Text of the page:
Hawthorne Effect

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Hawthorne Effect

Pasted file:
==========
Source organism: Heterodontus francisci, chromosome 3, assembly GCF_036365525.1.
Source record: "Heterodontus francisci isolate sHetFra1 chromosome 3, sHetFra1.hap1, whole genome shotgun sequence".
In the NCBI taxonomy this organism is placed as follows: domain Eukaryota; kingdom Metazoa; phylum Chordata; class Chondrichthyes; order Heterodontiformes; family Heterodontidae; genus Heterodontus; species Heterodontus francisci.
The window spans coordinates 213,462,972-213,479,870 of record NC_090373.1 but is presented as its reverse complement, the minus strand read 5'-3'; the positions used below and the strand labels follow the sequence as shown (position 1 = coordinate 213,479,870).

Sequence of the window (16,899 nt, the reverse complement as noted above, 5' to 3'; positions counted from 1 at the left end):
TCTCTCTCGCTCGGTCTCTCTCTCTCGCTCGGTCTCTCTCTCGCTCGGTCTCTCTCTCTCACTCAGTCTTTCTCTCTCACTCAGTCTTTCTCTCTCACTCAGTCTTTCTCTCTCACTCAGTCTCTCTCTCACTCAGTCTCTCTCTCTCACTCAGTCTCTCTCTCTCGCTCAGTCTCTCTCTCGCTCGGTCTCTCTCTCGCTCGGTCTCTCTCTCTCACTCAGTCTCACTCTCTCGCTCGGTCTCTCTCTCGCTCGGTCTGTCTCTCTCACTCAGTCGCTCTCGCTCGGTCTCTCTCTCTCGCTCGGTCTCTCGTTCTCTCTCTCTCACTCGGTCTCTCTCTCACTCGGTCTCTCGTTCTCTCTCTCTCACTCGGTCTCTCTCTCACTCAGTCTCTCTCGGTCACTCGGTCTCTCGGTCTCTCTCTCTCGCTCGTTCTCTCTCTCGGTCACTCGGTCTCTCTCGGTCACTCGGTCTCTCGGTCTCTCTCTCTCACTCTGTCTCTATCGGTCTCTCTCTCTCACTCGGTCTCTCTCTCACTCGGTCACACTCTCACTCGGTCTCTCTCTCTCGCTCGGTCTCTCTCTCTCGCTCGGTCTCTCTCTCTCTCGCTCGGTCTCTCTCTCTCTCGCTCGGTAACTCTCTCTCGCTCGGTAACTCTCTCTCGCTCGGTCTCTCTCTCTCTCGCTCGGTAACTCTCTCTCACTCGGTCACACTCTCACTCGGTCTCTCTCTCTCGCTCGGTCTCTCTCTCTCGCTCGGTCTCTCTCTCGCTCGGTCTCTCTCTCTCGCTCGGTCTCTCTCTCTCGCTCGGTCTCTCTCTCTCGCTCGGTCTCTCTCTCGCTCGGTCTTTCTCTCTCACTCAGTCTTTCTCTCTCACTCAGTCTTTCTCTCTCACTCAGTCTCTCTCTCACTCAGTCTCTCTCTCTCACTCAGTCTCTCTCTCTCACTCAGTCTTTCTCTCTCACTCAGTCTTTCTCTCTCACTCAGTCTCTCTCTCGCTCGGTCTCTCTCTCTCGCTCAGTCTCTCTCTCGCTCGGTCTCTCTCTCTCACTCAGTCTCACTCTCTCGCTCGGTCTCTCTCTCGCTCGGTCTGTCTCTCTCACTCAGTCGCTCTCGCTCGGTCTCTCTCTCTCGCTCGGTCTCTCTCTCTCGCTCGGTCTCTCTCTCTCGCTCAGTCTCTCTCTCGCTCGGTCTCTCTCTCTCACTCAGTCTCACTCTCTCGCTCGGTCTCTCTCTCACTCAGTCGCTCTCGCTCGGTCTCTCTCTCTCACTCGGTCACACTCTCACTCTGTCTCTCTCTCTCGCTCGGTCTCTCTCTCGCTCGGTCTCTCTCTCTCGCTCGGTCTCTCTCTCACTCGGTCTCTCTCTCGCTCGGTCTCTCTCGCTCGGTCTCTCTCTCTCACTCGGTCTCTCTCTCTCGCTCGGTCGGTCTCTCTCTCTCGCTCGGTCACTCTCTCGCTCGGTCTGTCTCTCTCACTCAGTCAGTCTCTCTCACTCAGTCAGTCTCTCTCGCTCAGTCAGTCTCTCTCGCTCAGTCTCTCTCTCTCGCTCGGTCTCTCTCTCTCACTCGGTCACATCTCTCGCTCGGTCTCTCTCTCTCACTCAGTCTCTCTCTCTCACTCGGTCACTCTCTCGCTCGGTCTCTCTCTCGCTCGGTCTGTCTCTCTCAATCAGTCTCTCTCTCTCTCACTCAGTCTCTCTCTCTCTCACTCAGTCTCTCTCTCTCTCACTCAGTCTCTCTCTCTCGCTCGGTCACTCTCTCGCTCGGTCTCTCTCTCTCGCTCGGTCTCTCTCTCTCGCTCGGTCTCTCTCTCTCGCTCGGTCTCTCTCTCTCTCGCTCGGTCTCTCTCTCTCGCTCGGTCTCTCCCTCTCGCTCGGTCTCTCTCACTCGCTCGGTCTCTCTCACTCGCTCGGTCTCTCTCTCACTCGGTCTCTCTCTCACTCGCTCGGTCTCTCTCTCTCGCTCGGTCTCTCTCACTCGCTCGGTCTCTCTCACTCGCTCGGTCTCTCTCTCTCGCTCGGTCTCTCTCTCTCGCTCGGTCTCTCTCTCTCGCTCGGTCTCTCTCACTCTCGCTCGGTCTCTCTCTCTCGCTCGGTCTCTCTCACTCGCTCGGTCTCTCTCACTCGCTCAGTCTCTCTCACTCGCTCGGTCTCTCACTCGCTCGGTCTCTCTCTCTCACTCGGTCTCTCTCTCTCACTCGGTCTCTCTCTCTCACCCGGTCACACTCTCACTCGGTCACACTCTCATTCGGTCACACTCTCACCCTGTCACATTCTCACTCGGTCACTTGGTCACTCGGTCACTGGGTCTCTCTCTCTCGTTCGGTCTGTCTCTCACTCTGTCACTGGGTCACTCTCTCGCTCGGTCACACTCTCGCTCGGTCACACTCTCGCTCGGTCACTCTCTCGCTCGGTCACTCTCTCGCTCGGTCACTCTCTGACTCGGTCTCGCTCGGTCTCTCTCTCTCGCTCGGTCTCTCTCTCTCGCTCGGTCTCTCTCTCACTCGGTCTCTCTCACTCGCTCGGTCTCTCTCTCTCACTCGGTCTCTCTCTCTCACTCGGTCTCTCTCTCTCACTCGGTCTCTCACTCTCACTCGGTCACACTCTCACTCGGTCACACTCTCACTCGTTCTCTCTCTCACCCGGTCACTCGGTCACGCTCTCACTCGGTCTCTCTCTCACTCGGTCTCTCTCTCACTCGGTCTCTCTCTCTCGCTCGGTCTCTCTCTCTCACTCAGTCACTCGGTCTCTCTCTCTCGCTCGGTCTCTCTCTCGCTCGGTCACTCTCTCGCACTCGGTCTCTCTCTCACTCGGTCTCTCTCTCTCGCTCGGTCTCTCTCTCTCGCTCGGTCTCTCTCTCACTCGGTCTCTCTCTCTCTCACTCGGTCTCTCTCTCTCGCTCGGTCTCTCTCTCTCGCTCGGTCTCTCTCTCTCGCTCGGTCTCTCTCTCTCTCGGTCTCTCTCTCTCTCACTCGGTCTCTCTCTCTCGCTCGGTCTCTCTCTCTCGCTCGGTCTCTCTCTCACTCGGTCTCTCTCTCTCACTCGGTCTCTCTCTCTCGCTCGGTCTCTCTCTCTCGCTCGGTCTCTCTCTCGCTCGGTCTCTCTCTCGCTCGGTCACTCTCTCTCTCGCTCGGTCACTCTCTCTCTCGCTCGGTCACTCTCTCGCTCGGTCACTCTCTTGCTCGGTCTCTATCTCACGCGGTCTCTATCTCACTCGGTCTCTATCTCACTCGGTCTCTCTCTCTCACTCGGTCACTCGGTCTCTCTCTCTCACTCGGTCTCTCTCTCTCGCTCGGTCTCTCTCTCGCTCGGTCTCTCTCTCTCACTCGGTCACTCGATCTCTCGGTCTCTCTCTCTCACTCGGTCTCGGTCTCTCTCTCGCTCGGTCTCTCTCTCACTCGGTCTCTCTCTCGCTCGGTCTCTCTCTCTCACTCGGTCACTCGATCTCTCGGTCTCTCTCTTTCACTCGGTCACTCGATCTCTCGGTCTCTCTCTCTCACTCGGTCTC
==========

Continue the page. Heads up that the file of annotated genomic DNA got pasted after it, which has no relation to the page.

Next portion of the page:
The Hawthorne effect — an increase in worker productivity produced by the psychological stimulus of being singled out and made to feel important. Individual behaviors may be altered by the study itself, rather than the effects the study is researching was demonstrated in a research project (1927 - 1932) of the Hawthorne plant of the Western Electric Company in Cicero, Illinois. This series of research, first led by Harvard Business School professor Elton Mayo along with associates F. J. Roethlisberger and William J. Dickson started out by examining the physical and environmental influences of the workplace (e.g. brightness of lights, humidity) and later, moved into the psychological aspects (e.g. breaks, group pressure, working hours, managerial leadership). The ideas that this team developed about the social dynamics of groups in the work setting had lasting influence — the collection of data, labor-management relations, and informal interaction among factory employees. The major finding of the study was that almost regardless of the experimental manipulation employed, the production of the workers seemed to improve. One reasonable conclusion is that the workers were pleased to receive attention from the researchers who expressed an interest in them. The study was only expected to last one year, but because the researchers were set back each time they tried to relate the manipulated physical conditions to the worker's efficiency, the project extended out to five years. Four general conclusions were drawn from the Hawthorne studies: * The aptitudes of individuals are imperfect predictors of job performance. Although they give some indication of the physical and mental potential of the individual, the amount produced is strongly influenced by social factors. * Informal organization affects productivity. The Hawthorne researchers discovered a group life among the workers. The studies also showed that the relations that supervisors develop...
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